In a world that’s increasingly paperless, you’re likely becoming accustomed to conducting a variety of transactions digitally. But when it comes to your last will and testament, only an original, signed document will do.
A photocopy isn’t good enough
Many people mistakenly believe that a photocopy of a signed will is sufficient. In fact, most states require that a deceased’s original will be filed with the county clerk and, if probate is necessary, presented to the probate court. If your family or executor can’t find your original will, there’s a presumption in most states that you destroyed it with the intent to revoke it. That means the court will generally administer your estate as if you’d died without a will.
It’s possible to overcome this presumption — for example, if all interested parties agree that a signed copy reflects your wishes, they may be able to convince a court to admit it. But to avoid costly, time-consuming legal headaches, it’s best to ensure that your family can locate your original will when they need it.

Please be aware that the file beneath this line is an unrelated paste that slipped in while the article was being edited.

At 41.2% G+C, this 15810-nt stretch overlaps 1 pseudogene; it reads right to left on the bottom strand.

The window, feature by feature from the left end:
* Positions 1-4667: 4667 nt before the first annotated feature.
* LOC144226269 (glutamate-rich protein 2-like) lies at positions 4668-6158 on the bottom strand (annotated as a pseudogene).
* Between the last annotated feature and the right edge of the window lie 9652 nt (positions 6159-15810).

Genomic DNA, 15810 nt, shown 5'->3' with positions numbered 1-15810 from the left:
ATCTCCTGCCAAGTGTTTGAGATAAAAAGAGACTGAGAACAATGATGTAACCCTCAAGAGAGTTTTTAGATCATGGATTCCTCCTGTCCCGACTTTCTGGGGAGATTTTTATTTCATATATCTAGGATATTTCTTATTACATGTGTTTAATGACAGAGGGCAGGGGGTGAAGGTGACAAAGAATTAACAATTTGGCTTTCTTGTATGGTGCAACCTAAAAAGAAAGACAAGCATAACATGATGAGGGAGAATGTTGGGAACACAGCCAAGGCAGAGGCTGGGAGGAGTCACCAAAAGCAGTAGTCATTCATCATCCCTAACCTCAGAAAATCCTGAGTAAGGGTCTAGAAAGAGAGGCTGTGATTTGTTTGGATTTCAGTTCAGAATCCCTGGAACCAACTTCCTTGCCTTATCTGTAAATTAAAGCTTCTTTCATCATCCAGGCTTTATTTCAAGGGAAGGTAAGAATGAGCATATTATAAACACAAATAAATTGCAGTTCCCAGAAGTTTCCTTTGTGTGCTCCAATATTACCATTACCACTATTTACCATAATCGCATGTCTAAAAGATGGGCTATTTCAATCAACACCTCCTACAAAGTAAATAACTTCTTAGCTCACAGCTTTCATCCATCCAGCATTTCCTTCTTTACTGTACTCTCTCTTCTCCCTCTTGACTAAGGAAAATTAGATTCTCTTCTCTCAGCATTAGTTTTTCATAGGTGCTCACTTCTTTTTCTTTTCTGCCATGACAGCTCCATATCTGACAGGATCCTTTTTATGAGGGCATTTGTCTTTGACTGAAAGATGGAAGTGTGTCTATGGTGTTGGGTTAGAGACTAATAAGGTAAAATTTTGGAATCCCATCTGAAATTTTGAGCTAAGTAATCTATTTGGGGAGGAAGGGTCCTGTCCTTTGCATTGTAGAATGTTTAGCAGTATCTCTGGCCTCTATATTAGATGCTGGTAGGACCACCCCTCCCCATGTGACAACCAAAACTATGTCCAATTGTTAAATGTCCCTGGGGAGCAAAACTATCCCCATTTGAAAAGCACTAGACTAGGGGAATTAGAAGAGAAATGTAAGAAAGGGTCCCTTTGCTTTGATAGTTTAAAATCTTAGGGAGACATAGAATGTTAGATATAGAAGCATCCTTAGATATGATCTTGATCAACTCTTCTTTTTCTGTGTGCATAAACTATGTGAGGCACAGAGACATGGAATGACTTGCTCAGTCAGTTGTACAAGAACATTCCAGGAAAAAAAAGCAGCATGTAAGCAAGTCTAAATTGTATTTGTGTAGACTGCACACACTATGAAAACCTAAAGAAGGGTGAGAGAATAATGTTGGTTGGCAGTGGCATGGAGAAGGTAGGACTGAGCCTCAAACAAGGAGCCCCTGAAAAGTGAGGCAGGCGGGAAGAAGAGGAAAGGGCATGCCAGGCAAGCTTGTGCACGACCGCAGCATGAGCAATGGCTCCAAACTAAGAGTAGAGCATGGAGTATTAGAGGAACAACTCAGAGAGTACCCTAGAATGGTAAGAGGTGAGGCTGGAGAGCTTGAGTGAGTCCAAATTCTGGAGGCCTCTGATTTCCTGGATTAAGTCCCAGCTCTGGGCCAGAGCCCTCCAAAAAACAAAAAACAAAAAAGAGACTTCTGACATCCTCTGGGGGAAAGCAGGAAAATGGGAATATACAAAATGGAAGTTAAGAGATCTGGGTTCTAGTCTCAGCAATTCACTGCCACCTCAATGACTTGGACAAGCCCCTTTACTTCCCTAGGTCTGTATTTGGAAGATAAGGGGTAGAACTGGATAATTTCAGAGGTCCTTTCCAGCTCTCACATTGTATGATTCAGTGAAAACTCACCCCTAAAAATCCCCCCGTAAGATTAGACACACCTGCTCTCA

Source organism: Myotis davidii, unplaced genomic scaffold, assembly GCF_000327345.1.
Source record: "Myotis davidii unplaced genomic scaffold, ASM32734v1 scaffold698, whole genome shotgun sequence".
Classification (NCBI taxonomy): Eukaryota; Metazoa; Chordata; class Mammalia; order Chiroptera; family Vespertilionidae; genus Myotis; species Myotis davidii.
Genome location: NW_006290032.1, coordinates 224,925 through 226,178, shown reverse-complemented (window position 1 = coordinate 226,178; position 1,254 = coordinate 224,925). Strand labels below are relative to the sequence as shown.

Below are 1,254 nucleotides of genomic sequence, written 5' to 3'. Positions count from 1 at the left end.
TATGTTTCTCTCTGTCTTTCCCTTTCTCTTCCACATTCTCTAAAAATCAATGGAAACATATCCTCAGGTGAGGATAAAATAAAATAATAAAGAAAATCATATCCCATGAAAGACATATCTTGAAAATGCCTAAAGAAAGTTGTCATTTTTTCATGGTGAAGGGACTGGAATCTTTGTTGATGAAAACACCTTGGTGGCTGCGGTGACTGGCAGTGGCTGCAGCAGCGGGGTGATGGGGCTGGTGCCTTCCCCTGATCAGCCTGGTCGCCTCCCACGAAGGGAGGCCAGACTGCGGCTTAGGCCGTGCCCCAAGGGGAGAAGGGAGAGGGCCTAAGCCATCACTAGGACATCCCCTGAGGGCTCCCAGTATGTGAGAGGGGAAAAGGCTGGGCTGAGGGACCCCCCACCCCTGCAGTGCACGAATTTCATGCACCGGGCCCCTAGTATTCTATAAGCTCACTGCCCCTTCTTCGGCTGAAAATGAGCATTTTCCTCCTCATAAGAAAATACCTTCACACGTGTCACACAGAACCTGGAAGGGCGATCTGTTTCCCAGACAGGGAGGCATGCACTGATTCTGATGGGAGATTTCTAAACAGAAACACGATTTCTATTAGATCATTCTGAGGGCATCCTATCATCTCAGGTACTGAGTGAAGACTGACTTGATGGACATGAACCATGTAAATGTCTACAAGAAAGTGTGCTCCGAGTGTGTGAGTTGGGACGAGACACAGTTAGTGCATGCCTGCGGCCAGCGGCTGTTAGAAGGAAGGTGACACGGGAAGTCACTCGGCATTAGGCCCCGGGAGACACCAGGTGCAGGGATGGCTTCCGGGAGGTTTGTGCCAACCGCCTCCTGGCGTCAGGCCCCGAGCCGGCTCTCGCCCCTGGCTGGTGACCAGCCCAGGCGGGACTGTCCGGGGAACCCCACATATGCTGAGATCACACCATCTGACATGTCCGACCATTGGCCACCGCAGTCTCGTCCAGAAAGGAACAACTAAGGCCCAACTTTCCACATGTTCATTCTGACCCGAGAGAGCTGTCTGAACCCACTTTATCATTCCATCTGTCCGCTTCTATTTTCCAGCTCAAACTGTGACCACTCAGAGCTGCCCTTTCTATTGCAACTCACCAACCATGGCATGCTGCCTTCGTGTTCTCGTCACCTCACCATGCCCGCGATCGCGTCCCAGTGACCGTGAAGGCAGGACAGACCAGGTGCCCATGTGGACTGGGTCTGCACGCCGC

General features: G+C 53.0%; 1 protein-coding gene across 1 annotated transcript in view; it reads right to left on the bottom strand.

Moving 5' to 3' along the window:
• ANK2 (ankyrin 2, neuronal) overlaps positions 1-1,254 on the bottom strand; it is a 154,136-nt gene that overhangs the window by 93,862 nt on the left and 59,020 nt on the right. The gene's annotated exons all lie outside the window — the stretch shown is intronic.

There isn’t one right place to keep your will — it depends on your circumstances and your comfort level with the storage arrangements. Wherever you decide to keep your will, it’s critical that 1) it be stored safely, and 2) your family know how to find it. Options include:
- Having your accountant, attorney or another trusted advisor hold your will and making sure your family knows how to contact him or her, or
- Storing your will at your home or office in a fireproof lockbox or safe and ensuring that someone you trust knows where it is and how to retrieve it.
Storing your original will and other estate planning documents safely — and communicating their location to your loved ones — will help ensure that your wishes are carried out. Contact us if you have questions about other ways to ensure that your estate plan achieves your goals